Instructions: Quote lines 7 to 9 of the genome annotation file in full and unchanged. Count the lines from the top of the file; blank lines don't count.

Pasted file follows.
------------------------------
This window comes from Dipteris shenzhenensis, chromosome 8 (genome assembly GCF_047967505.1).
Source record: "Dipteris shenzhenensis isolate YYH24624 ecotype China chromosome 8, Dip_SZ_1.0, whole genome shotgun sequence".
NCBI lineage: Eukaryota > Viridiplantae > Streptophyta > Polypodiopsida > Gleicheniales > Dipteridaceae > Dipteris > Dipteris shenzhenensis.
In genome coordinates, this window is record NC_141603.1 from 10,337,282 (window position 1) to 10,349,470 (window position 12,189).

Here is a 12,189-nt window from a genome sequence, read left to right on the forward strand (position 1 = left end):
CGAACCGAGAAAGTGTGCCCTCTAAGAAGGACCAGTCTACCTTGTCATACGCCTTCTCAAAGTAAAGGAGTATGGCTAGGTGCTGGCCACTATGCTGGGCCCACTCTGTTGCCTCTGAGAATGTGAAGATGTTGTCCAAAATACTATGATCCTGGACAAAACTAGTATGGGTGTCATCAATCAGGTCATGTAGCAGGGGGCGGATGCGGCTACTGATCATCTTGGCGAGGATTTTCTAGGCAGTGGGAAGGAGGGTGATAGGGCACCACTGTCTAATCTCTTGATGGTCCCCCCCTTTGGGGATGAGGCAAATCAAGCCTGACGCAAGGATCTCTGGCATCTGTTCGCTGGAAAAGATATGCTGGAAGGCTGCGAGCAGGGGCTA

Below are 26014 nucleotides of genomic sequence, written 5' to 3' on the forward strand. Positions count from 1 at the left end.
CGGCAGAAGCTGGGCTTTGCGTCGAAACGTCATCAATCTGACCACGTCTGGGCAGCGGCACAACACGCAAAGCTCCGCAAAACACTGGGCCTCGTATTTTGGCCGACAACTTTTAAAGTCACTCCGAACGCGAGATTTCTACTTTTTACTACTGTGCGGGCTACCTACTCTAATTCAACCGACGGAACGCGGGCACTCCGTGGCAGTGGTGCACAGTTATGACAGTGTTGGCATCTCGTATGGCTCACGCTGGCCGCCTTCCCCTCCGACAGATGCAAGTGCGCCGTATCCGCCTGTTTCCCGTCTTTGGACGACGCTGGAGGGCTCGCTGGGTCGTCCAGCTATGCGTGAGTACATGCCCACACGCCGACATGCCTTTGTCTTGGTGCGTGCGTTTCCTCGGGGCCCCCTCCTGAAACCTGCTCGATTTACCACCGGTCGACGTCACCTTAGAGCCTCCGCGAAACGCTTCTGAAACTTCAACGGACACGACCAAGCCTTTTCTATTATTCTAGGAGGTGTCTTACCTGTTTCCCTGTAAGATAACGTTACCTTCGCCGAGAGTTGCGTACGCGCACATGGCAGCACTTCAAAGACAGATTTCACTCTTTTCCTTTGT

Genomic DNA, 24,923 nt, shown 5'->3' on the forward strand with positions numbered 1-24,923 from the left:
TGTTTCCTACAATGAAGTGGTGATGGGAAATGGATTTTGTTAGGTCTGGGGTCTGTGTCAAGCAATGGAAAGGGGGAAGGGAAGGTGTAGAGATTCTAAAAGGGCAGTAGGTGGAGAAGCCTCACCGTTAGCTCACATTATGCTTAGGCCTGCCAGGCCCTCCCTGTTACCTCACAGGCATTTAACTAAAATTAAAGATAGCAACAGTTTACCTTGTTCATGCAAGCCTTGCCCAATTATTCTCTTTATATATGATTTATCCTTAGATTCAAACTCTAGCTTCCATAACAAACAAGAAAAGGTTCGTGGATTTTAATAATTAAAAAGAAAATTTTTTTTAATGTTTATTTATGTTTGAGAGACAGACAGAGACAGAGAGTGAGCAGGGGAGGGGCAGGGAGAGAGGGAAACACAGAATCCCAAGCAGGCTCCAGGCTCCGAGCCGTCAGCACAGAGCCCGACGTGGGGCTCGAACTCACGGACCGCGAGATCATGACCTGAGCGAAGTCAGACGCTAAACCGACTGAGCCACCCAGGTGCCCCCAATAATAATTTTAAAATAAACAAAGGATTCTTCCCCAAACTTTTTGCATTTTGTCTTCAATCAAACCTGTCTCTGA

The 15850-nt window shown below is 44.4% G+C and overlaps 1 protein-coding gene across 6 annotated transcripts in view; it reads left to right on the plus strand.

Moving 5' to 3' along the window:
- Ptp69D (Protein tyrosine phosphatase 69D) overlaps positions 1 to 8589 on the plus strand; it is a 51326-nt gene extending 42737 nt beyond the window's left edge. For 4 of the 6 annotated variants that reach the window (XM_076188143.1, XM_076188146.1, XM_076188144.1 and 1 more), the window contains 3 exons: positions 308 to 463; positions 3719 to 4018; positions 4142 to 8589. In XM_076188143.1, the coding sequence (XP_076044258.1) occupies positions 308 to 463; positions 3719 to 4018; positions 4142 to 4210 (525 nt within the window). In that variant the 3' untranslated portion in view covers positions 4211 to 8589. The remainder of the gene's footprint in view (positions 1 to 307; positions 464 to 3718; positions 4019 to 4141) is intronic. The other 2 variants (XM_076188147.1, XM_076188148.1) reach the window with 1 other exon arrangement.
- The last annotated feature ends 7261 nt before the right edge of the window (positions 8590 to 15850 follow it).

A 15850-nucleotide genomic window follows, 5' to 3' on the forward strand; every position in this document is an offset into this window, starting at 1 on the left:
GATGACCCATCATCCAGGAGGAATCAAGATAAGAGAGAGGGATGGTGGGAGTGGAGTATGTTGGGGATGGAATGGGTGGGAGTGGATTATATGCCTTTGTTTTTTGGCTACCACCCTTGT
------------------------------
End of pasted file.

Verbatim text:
Below are 26014 nucleotides of genomic sequence, written 5' to 3' on the forward strand. Positions count from 1 at the left end.
CGGCAGAAGCTGGGCTTTGCGTCGAAACGTCATCAATCTGACCACGTCTGGGCAGCGGCACAACACGCAAAGCTCCGCAAAACACTGGGCCTCGTATTTTGGCCGACAACTTTTAAAGTCACTCCGAACGCGAGATTTCTACTTTTTACTACTGTGCGGGCTACCTACTCTAATTCAACCGACGGAACGCGGGCACTCCGTGGCAGTGGTGCACAGTTATGACAGTGTTGGCATCTCGTATGGCTCACGCTGGCCGCCTTCCCCTCCGACAGATGCAAGTGCGCCGTATCCGCCTGTTTCCCGTCTTTGGACGACGCTGGAGGGCTCGCTGGGTCGTCCAGCTATGCGTGAGTACATGCCCACACGCCGACATGCCTTTGTCTTGGTGCGTGCGTTTCCTCGGGGCCCCCTCCTGAAACCTGCTCGATTTACCACCGGTCGACGTCACCTTAGAGCCTCCGCGAAACGCTTCTGAAACTTCAACGGACACGACCAAGCCTTTTCTATTATTCTAGGAGGTGTCTTACCTGTTTCCCTGTAAGATAACGTTACCTTCGCCGAGAGTTGCGTACGCGCACATGGCAGCACTTCAAAGACAGATTTCACTCTTTTCCTTTGT

Genomic DNA, 24,923 nt, shown 5'->3' on the forward strand with positions numbered 1-24,923 from the left: